Wednesday, August 13, 2008

Henry V: Shakespeare as Marketing Device

Playstation 3 Advertisement. June 2008.
An alert reader send me a link to this advertisement. It uses the St. Crispin's Day Speech to create a sense of community among the gamers playing on the Playstation 3 video game console. Whether I condone this use of Shakespeare remains to be seen—however, I do recognize the power of the speech and the attempt to harness it to sell, sell, sell!

As you watch, note the subtle change from "upon St. Crispin's Day" to "upon this day." It makes the appeal much more immediate—"'This day?' did they say? Why . . . today is 'this day!' Let's grab our controllers and play—I don't want to hold my manhood cheap (whatever that means)." The elision of the phrase "in England" serves a similar function.

video

[Note: At one point, the ad with video was pulled from YouTube; however, I found a version with audio only. If you'd like to see this one, you can close your eyes and imagine that you're being shown images from a video game or you can follow along with the text as it's presented to you.]


For comparison, here's the relevant, unexpurgated portion of the speech:
We few, we happy few, we band of brothers;
For he to-day that sheds his blood with me
Shall be my brother; be he ne'er so vile,
This day shall gentle his condition.
And gentlemen in England now a-bed
Shall think themselves accursed they were not here,
And hold their manhoods cheap whiles any speaks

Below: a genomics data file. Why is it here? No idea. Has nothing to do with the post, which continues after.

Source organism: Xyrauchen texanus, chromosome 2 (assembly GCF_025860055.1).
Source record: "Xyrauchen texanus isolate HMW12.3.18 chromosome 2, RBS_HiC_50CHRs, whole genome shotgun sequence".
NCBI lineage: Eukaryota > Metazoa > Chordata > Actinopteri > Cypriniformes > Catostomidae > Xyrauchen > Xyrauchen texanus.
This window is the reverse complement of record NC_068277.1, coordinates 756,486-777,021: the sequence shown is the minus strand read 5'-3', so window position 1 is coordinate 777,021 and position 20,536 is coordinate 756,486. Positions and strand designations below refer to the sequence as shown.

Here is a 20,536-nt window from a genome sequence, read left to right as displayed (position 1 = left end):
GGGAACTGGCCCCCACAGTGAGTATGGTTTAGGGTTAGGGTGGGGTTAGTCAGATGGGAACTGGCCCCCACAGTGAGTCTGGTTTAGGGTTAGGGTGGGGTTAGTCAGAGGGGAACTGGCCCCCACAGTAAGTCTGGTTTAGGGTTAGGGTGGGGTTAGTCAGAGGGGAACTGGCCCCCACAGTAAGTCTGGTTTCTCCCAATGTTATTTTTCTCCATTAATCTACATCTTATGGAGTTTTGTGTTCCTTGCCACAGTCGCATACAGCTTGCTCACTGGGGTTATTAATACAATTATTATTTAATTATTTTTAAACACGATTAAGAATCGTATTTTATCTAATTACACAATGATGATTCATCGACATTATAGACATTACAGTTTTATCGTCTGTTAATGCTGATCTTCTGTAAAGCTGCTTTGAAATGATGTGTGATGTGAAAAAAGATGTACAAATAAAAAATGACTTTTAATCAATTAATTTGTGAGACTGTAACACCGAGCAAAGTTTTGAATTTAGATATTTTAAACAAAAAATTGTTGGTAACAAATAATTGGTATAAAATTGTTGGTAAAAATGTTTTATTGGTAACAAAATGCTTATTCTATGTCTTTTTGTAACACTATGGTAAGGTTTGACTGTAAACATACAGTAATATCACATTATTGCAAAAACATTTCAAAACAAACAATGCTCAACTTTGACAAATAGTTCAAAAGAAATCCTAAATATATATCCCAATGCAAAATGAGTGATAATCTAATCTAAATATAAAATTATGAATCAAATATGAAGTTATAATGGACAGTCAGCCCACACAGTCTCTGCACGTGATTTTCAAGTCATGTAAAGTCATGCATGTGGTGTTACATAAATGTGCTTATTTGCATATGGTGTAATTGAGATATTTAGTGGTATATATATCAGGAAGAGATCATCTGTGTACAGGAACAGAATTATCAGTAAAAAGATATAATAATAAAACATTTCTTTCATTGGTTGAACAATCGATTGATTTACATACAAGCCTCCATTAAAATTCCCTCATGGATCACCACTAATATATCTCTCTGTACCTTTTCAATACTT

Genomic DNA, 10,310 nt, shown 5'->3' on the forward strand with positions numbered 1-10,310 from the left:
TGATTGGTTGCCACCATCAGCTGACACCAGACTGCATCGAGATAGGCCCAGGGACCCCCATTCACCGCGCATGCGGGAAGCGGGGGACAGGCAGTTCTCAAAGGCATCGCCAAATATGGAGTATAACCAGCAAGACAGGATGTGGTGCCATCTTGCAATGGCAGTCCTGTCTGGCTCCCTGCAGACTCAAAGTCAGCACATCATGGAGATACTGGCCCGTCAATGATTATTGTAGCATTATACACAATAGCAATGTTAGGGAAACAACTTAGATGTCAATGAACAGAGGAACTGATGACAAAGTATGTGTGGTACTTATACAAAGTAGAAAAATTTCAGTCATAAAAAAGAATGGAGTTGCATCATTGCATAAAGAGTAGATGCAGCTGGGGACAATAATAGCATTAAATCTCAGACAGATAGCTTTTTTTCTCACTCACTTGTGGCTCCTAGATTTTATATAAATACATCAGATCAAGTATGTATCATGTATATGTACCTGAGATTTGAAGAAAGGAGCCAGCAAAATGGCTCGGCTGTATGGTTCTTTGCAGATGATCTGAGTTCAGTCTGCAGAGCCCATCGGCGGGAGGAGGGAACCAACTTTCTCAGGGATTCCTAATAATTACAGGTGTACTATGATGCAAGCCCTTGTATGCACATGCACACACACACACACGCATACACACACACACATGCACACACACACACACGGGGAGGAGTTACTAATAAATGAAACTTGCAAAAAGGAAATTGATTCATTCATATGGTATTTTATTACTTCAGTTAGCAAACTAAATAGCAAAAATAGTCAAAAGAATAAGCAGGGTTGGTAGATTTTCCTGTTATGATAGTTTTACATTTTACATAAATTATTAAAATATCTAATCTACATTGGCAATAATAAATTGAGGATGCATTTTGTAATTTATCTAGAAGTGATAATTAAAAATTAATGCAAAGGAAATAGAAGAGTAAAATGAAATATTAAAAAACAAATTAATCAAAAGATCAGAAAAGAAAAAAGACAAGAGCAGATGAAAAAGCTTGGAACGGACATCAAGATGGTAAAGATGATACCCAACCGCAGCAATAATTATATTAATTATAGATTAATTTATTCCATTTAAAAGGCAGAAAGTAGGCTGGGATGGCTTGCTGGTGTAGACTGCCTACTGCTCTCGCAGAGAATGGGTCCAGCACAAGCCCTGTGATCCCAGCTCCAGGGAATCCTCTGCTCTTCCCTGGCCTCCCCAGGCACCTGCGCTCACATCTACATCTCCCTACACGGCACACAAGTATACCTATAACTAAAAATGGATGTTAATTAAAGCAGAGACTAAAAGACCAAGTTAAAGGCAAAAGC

That fought with us upon Saint Crispin's day. (Henry V, IV.iii.60-67)

Links: The video at YouTube.

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Bardfilm is normally written as one word, though it can also be found under a search for "Bard Film Blog." Bardfilm is a Shakespeare blog (admittedly, one of many Shakespeare blogs), and it is dedicated to commentary on films (Shakespeare movies, The Shakespeare Movie, Shakespeare on television, Shakespeare at the cinema), plays, and other matter related to Shakespeare (allusions to Shakespeare in pop culture, quotes from Shakespeare in popular culture, quotations that come from Shakespeare, et cetera).

Unless otherwise indicated, quotations from Shakespeare's works are from the following edition:
Shakespeare, William. The Riverside Shakespeare. 2nd ed. Gen. ed. G. Blakemore Evans. Boston: Houghton Mifflin, 1997.
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